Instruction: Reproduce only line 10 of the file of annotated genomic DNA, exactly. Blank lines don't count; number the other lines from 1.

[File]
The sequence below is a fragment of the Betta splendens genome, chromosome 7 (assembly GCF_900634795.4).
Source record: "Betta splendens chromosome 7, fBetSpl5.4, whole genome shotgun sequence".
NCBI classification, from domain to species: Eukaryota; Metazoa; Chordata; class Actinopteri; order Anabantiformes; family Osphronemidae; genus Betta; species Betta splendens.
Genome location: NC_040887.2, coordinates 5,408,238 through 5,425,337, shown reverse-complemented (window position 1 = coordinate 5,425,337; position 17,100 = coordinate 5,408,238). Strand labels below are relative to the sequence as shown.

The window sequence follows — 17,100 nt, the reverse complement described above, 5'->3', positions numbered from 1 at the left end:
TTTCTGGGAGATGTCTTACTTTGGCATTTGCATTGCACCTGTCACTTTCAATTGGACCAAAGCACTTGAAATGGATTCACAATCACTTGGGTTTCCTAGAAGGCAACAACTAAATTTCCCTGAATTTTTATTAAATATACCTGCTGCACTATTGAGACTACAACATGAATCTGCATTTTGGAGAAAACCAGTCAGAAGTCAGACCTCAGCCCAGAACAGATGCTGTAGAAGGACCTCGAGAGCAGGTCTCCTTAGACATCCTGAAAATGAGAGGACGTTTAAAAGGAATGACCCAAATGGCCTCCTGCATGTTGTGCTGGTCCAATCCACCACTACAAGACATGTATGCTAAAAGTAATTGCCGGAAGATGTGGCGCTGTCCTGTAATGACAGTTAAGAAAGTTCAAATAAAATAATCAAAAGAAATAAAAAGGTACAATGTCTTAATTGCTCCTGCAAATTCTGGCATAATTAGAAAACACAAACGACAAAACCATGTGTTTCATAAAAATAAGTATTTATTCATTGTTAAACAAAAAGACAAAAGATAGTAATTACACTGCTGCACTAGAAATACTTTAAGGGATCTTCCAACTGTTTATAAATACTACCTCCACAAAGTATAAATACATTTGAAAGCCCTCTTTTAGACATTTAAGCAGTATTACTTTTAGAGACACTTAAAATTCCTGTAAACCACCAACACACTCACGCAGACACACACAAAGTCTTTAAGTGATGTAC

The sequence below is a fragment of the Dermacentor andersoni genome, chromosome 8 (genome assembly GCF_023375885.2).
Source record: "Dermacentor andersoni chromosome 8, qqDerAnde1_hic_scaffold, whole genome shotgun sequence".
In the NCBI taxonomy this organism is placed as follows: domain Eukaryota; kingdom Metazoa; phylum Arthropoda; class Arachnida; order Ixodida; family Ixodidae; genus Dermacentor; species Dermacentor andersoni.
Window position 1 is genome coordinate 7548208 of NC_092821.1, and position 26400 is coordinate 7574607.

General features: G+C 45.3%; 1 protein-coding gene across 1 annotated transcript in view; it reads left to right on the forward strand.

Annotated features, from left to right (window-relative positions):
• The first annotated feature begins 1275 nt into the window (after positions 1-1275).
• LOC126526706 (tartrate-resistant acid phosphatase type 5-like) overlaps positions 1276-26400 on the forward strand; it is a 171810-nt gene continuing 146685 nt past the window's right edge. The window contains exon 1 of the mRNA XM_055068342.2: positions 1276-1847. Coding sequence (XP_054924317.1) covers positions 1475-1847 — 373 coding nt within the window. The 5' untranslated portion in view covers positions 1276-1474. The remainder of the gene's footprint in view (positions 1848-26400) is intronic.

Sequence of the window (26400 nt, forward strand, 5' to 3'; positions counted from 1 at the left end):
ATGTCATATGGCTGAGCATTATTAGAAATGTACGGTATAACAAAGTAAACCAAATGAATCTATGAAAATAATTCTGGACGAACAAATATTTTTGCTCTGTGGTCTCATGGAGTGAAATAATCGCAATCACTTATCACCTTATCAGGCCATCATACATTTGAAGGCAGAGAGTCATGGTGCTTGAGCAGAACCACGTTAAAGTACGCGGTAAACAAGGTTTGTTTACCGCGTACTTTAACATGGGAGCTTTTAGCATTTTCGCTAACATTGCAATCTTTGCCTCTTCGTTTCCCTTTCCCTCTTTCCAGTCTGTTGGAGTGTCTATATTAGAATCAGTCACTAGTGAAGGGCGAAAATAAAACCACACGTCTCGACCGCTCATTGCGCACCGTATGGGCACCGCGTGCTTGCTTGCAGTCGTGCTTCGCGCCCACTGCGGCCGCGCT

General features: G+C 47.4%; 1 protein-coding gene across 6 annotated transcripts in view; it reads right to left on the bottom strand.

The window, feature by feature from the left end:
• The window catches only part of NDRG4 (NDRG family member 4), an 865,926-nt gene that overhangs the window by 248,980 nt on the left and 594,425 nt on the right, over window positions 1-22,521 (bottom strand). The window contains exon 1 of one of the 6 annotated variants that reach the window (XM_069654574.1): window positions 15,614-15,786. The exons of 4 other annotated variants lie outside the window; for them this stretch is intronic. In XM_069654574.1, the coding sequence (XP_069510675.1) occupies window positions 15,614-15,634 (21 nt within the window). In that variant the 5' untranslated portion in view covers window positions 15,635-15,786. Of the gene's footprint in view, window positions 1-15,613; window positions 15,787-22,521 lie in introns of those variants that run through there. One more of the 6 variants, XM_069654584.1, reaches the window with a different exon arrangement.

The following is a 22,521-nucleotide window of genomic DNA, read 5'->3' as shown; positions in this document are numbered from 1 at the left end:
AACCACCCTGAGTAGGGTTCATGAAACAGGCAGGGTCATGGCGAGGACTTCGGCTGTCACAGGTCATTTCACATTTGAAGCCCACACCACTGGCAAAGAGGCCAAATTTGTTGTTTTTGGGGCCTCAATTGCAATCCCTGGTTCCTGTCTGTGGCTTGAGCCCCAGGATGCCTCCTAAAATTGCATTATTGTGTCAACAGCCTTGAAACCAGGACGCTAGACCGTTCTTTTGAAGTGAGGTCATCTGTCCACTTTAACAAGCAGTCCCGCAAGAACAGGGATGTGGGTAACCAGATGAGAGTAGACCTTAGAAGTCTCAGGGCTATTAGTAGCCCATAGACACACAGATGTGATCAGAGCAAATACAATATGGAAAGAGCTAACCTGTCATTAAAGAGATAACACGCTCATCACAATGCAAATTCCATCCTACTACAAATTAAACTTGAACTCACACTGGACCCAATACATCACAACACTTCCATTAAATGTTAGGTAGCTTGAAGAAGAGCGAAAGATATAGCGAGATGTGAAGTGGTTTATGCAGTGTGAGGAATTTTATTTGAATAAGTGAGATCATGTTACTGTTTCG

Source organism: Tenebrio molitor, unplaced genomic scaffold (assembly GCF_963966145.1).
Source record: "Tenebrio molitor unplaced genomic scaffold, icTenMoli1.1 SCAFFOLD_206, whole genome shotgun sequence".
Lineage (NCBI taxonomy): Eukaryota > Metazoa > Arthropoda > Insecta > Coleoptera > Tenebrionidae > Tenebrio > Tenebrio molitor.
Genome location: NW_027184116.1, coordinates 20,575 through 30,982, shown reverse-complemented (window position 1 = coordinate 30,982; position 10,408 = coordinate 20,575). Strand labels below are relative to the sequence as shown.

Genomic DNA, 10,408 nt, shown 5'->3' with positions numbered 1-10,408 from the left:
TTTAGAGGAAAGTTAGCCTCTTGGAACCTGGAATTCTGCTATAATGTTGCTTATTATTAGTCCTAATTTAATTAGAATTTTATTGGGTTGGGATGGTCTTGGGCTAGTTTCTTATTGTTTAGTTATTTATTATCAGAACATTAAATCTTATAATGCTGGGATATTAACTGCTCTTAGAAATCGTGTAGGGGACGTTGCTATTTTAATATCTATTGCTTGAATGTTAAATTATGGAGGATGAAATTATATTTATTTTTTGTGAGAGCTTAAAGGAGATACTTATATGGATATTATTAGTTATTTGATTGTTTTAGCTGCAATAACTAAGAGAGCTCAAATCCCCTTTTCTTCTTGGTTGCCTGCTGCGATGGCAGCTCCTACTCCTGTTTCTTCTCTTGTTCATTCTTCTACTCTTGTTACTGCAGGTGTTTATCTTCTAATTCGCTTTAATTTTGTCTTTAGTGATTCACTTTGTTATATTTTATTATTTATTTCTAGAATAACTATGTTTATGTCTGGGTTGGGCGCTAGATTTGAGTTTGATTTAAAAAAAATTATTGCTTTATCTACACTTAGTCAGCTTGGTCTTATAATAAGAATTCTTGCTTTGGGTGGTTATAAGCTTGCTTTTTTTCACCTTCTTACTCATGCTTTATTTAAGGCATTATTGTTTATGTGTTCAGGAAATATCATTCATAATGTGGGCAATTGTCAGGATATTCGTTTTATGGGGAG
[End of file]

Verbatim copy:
Window position 1 is genome coordinate 7548208 of NC_092821.1, and position 26400 is coordinate 7574607.